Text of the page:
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Steve McQueen at Marian Goodman
For Marian Goodman’s inaugural Los Angeles exhibition — the gallery also has locations in Paris and New York — artist Steve McQueen’s video work Sunshine State spans the entirety of the gallery’s main space. For much of the film, the film plays in greyscale on two monitors, one a positive and the other a negative — both of which invert when you walk around the large screen to view the other side. Using footage from the 1927 film, The Jazz Singer, the first talkie that also features scenes in characters in blackface, McQueen’s color inversion plays out to interesting effect. As actor Al Jolson is seen putting on his blackface makeup backstage, his face inexplicably disappears.
McQueen has commented that what he “didn’t want was to present any reference to a blackface…He’s either erasing himself for making himself appear. Appear, erase. Appear, erase. I needed two screens to do that.”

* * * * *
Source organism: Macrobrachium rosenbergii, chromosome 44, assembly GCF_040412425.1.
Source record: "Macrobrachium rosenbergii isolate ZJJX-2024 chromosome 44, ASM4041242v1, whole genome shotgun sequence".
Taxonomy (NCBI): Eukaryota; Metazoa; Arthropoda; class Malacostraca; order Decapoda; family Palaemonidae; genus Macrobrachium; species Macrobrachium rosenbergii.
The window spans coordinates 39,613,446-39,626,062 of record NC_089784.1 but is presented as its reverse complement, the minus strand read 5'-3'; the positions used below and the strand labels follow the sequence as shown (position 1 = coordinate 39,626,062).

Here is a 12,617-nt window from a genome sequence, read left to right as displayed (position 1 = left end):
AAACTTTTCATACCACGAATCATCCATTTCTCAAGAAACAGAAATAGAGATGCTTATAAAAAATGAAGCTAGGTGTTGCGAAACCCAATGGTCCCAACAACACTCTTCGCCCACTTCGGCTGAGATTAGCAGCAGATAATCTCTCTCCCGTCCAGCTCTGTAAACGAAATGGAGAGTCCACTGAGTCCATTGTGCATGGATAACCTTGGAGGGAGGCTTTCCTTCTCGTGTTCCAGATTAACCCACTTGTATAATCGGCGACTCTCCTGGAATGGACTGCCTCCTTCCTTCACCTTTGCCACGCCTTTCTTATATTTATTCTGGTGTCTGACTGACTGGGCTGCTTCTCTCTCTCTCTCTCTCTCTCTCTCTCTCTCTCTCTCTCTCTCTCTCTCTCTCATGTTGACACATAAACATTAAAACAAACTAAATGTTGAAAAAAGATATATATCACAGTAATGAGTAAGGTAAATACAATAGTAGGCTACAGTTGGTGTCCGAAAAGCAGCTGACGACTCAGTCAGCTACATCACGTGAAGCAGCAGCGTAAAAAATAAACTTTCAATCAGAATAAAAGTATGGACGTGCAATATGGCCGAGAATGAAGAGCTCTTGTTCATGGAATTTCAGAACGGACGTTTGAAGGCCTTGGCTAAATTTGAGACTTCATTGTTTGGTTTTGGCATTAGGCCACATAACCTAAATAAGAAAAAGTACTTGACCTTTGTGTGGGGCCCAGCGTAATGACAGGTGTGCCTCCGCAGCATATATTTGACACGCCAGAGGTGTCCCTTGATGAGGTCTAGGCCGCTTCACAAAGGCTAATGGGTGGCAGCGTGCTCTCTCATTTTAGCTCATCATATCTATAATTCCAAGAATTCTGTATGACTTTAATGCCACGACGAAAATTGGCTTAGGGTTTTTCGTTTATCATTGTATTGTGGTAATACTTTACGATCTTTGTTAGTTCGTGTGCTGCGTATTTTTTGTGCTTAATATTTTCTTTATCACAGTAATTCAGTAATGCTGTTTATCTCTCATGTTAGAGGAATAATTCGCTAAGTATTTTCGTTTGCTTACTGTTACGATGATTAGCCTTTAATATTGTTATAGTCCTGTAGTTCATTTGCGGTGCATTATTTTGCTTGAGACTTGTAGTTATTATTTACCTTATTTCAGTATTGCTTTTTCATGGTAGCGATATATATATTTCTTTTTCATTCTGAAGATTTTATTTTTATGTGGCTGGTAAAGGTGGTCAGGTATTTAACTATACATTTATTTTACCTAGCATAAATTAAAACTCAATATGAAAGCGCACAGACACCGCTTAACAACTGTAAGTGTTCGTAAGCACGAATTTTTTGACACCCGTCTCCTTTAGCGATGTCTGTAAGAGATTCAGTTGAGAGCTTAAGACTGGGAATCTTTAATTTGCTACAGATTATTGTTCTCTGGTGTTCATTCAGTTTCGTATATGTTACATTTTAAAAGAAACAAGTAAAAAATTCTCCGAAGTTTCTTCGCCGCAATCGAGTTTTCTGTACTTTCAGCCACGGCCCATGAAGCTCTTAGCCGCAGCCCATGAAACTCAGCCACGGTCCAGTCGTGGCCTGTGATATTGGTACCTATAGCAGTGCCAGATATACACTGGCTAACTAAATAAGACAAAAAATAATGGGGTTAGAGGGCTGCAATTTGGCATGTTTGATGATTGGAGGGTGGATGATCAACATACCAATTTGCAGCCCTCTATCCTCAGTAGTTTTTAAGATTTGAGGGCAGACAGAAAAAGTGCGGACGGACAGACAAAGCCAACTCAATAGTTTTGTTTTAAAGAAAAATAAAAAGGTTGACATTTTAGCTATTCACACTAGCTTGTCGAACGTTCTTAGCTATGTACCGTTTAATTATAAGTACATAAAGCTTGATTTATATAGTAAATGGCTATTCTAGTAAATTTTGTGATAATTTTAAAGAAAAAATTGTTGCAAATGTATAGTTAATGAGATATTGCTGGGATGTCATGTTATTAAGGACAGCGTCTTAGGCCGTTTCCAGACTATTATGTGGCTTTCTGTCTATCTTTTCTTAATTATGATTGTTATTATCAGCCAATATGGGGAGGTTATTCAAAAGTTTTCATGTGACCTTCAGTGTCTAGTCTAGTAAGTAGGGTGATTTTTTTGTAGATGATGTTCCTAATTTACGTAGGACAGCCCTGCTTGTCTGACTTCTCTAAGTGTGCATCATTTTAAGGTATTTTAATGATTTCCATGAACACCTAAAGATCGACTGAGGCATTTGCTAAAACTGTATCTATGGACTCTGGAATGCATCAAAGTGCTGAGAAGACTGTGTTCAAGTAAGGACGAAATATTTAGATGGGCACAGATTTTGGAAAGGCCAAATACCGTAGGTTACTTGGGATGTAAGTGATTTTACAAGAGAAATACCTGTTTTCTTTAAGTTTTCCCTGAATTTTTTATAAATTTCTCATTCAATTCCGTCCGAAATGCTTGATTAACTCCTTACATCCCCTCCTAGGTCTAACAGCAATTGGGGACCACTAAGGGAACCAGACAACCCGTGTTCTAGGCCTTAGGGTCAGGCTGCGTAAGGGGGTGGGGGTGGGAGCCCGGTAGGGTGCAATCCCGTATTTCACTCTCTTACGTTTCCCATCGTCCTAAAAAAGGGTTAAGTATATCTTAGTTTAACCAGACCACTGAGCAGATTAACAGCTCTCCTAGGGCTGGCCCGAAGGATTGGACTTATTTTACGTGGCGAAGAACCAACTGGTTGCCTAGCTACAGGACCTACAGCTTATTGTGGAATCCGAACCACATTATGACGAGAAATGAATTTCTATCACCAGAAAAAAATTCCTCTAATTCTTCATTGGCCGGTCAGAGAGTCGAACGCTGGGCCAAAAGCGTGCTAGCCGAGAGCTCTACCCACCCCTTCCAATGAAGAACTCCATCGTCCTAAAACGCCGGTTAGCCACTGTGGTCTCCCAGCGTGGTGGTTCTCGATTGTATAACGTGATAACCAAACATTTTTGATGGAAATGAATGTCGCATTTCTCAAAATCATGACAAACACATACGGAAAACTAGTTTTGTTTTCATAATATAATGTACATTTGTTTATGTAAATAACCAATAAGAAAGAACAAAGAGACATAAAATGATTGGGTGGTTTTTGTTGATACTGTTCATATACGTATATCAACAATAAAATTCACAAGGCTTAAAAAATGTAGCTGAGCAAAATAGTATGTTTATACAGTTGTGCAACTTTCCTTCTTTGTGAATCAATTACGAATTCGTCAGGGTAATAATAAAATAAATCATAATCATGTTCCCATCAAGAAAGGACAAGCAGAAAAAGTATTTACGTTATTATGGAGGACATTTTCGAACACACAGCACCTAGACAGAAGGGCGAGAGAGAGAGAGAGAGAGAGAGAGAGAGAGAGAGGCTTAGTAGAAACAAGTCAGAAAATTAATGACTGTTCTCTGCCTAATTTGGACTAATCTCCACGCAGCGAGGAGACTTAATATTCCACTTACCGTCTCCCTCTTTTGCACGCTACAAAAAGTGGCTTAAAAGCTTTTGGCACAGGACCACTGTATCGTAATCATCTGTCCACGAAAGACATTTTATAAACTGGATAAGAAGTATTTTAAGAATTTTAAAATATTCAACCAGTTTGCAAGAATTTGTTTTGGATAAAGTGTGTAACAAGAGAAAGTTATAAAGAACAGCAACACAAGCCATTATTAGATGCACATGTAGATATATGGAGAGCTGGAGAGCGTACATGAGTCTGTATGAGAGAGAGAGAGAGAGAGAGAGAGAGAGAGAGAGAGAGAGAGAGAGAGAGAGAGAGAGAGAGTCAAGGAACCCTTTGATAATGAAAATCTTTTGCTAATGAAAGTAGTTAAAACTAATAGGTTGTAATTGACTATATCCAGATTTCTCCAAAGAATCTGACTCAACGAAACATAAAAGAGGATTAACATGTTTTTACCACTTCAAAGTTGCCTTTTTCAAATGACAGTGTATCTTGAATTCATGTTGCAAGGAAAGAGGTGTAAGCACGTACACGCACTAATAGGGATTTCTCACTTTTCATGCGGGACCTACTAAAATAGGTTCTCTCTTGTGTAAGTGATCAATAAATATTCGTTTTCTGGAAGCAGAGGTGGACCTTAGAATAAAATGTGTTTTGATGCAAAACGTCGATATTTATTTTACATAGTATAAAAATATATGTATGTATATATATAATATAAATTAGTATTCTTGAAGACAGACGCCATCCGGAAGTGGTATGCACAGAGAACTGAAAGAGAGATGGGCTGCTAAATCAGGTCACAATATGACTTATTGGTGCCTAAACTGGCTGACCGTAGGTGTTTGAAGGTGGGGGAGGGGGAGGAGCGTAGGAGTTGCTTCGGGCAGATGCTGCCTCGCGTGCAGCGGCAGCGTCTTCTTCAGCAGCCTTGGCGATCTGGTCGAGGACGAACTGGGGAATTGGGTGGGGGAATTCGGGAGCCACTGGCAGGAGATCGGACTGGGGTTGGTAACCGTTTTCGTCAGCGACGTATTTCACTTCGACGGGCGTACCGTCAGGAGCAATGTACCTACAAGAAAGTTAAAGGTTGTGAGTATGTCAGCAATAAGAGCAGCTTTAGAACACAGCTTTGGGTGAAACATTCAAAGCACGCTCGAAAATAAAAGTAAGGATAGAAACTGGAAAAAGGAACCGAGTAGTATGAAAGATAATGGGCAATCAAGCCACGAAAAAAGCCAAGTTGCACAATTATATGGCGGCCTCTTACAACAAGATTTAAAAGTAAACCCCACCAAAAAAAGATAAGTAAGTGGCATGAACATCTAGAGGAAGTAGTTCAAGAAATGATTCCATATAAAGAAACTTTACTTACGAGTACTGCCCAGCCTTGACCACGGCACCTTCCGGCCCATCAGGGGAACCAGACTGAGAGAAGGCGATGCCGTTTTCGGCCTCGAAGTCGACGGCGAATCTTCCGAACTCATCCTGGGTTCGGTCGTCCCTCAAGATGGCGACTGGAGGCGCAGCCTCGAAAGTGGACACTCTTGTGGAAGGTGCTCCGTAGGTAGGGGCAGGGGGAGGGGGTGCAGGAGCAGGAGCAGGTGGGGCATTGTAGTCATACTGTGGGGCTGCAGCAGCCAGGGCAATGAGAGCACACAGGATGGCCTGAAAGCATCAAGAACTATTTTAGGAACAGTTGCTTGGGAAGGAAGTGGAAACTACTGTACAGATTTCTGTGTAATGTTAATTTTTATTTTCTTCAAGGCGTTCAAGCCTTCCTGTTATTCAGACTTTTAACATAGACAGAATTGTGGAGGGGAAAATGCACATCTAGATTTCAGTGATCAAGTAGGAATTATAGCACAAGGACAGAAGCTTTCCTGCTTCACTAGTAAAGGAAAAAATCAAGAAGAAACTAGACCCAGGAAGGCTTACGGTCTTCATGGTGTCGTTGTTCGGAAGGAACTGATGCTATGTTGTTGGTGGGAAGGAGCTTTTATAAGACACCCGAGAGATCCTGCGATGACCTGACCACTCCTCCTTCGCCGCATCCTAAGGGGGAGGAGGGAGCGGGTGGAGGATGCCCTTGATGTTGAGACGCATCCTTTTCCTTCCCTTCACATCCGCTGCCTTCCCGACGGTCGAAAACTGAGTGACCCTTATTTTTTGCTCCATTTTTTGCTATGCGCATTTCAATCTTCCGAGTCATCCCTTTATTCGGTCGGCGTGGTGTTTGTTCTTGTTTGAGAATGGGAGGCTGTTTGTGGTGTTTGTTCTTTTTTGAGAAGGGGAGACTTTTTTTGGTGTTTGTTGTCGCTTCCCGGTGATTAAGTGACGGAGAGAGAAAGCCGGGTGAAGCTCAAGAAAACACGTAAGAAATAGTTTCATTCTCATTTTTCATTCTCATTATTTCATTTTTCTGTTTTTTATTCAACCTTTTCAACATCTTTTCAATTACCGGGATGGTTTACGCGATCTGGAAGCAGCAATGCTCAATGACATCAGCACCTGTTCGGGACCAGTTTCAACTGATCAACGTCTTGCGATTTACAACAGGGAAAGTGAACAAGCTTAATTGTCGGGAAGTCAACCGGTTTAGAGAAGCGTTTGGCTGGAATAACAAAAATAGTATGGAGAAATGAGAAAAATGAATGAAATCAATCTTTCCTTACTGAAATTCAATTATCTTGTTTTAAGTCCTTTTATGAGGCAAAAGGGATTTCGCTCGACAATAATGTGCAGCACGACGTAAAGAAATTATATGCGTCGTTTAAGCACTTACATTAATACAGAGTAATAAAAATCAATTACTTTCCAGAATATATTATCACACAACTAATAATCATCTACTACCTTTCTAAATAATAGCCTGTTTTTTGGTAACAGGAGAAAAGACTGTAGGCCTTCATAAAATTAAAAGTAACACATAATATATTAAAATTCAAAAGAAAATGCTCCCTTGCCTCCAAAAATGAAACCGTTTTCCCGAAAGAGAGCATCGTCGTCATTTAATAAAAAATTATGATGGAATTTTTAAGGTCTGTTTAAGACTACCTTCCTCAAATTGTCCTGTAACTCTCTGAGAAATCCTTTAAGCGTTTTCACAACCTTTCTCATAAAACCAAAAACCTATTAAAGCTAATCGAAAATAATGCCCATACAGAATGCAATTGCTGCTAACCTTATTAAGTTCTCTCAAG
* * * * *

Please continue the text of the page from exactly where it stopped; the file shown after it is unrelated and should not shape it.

These scenes are paired with a haunting voice-over, told by the artist, about his father’s experience going from the West Indies to America to work as a migrant worker. This personal reflection is contrasted by footage of the sun’s fiery surface — its orange glow the only color that appears in the otherwise greyscale film.
Across this trifecta of imagery and storytelling, ranging from personal to cultural-political to cosmic, McQueen spins a dynamic and poetic web that speaks to race relations in our country and the ways that our daily lives are affected by the forces that surround us, whether cultural or cosmic.
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Photo: Steve McQueen, Sunshine State, 2022. HD video, front and back continuous projection; 30 min. 1 sec. Installation, Marian Goodman Gallery, Los Angeles, 2023. Courtesy of the artist and Marian Goodman Gallery. © Steve McQueen. Photo credit: Fredrik Nilsen Studio